A recent ruling received by DeBofsky, Sherman & Casciari examined the issue of how to determine pre-disability earnings. In Cheney v. Standard Ins. Co., 2015 WL 2015 U.S.Dist.LEXIS 30918 (N.D.Ill. March 13, 2015)(Issue: Pre-Disability Earnings). In an earlier ruling (Cheney v. Standard Ins. Co., No. 13 C 4269, 2014 WL 4259861 (N.D. Ill. Aug. 28, 2014)), the court established that the plaintiff, Carole Cheney, a former partner in the law firm of Kirkland & Ellis, was entitled to disability benefits. In this ruling, the court resolved the earnings forming the basis of the benefit amount. The question was whether Cheney’s 2010 or 2011 earnings would be used; and the resolution of the question depended on when plaintiff ceased “active work.” The policy provided that the benefit for partners was based on the average monthly compensation during the tax year prior to the last day of active work. The issue was significant because Cheney took significant time off from work in 2010 due to her medical condition that ultimately caused her to cease working altogether in 2012. Cheney argued her last day of active work was January 3, 2012 when a scheduled leave of absence commenced, while Standard asserted that the last date of active work was December 19, 2011, which was the plaintiff’s last day of working for the firm. The court agreed with Cheney.
In the court’s prior ruling on summary judgment, the court found that since the plaintiff was considered active for the purpose of continuing coverage through January 3, 2012 and Plaintiff was paid as an active employee until that date, Cheney should be deemed an active employee during the holidays and would be be deemed to be “performing with reasonable continuity the Material Duties” of her occupation even while on vacation. The court remarked that another way of stating the same thing was to say that “plaintiff’s legal disability did not begin until her leave of absence started, which then ended her period of ‘Active Work.'”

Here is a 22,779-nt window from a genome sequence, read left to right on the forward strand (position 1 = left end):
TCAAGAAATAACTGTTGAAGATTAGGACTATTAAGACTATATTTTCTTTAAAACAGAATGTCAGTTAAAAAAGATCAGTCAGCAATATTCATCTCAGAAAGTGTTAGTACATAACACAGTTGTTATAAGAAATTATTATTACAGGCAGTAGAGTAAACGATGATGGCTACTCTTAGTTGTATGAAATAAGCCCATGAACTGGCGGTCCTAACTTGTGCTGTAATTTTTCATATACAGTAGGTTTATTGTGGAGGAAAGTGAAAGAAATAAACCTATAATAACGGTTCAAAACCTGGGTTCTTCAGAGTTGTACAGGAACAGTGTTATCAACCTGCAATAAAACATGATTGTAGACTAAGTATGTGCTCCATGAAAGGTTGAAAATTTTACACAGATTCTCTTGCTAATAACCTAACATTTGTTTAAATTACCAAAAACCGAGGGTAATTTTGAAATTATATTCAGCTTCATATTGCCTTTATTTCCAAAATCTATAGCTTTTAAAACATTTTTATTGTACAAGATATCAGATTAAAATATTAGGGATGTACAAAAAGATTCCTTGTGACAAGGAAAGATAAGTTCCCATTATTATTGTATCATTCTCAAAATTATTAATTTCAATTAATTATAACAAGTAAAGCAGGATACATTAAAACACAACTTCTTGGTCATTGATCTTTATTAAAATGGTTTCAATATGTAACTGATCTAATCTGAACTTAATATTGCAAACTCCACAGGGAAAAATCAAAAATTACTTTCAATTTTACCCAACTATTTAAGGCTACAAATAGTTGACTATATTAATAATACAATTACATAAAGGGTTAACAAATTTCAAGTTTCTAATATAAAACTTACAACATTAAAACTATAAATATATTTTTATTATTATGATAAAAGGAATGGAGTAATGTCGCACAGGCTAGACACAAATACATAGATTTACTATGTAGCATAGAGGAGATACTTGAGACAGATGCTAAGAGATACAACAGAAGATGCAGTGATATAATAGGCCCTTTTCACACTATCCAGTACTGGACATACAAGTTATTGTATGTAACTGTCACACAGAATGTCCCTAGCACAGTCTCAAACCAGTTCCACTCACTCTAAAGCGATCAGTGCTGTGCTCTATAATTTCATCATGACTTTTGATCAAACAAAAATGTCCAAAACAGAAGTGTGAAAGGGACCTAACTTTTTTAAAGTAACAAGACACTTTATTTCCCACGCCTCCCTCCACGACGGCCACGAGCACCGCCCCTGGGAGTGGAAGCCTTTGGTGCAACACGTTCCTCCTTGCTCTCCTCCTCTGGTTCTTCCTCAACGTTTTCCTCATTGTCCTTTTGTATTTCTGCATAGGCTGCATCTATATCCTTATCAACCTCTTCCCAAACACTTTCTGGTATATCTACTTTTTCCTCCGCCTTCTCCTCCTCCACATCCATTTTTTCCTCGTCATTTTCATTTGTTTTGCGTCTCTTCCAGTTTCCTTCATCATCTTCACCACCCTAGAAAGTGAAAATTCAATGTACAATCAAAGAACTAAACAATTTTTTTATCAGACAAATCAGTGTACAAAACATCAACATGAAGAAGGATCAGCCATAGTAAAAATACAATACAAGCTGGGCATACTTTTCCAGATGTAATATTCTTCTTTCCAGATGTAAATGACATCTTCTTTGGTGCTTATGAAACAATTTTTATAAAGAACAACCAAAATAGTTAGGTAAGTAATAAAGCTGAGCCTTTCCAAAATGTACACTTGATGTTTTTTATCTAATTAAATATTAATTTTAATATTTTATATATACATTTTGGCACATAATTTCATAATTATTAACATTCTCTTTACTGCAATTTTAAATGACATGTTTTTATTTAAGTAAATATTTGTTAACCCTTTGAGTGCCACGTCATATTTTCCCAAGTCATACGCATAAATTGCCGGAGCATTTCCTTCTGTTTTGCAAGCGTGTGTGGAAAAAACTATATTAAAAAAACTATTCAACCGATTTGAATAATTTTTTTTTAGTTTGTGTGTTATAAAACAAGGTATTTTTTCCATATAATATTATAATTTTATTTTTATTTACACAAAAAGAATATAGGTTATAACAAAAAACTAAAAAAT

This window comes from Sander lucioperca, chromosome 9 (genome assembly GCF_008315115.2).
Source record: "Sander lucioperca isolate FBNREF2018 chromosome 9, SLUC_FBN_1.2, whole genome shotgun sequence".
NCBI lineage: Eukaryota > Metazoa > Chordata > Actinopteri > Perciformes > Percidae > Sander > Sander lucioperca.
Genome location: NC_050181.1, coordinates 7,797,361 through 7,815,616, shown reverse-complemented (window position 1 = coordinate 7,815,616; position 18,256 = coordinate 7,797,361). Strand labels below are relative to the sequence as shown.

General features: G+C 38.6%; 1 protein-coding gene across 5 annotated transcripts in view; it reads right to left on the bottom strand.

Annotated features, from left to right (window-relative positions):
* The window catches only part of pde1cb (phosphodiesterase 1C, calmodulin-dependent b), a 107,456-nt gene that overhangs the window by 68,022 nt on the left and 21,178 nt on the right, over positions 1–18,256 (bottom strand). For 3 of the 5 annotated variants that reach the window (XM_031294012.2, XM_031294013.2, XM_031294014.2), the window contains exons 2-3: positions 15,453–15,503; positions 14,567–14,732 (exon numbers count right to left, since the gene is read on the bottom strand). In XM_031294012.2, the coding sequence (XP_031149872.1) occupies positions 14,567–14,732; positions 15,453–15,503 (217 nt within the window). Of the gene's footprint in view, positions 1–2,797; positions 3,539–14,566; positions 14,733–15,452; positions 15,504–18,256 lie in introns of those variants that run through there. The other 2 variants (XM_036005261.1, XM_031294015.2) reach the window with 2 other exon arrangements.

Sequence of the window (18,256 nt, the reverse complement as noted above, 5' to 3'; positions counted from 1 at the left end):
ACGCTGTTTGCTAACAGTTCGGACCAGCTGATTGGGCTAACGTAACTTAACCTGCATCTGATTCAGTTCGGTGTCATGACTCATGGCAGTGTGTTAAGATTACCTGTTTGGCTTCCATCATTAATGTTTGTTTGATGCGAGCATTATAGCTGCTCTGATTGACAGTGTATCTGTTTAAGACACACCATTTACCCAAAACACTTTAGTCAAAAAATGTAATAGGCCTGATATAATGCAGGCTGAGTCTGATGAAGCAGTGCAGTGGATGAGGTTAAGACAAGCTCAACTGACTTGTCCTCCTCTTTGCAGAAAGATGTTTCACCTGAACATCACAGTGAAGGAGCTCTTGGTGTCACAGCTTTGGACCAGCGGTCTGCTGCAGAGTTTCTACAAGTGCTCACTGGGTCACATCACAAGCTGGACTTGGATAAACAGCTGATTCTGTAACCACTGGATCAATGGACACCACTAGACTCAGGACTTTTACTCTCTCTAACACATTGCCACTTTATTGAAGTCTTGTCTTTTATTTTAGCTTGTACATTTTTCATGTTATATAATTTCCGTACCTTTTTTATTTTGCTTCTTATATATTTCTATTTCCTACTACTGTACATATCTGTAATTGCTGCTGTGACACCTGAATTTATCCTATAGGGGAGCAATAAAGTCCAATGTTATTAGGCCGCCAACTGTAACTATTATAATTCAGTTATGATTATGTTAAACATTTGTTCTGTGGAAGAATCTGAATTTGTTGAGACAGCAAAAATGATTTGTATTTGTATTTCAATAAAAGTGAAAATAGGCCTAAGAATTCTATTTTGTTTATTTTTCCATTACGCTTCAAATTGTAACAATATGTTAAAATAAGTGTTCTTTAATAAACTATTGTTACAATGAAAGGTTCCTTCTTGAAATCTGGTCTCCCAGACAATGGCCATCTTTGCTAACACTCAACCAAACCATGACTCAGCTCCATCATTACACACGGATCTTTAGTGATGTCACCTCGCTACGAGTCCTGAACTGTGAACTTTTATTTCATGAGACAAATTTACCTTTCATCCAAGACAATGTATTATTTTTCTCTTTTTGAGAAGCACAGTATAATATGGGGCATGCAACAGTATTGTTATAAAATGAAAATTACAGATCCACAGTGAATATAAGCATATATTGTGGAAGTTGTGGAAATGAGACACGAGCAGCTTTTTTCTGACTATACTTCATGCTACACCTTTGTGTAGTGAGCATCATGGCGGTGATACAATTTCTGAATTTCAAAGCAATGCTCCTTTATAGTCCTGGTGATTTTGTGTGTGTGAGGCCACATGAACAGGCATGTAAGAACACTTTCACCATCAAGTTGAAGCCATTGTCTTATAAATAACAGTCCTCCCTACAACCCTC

The defendant argued that since Cheney did not bill hours after December 19, 2011, that is when her active work ended. However, because the court found the policy terminology has “alternate interpretations,” the court deemed the policy ambiguous. The court also applied the “reasonable expectations of the insured” doctrine to find “it to be a reasonable expectation for an employee to believe she would remain ‘Actively At Work’ while still employed, and prior to taking any official leave.”
The court also expressed concern about the unfairness of a contrary result. The court observed:
[I]f the policy to be read as defendants suggest, plaintiff’s benefits would be based on a year – 2010 – that is not reflective of plaintiff’s long-time career at the law firm. Plaintiff was paid $64,660 in 2010 which was not representative of her “average monthly compensation from [her] Employer” during “the prior tax year” simply because she did not work the full year. A reasonable expectation would be that plaintiff would be paid based on her regular compensation, not based on a year that was vastly different than other years.
The court reached a common-sense conclusion, because a different conclusion would have led to an absurd result because of Cheney’s unusually low earnings in 2010, which were depressed on account of her medical condition. But this ruling illustrates the complexity of issues that seem straightforward such as determining the earnings in effect at the time of disability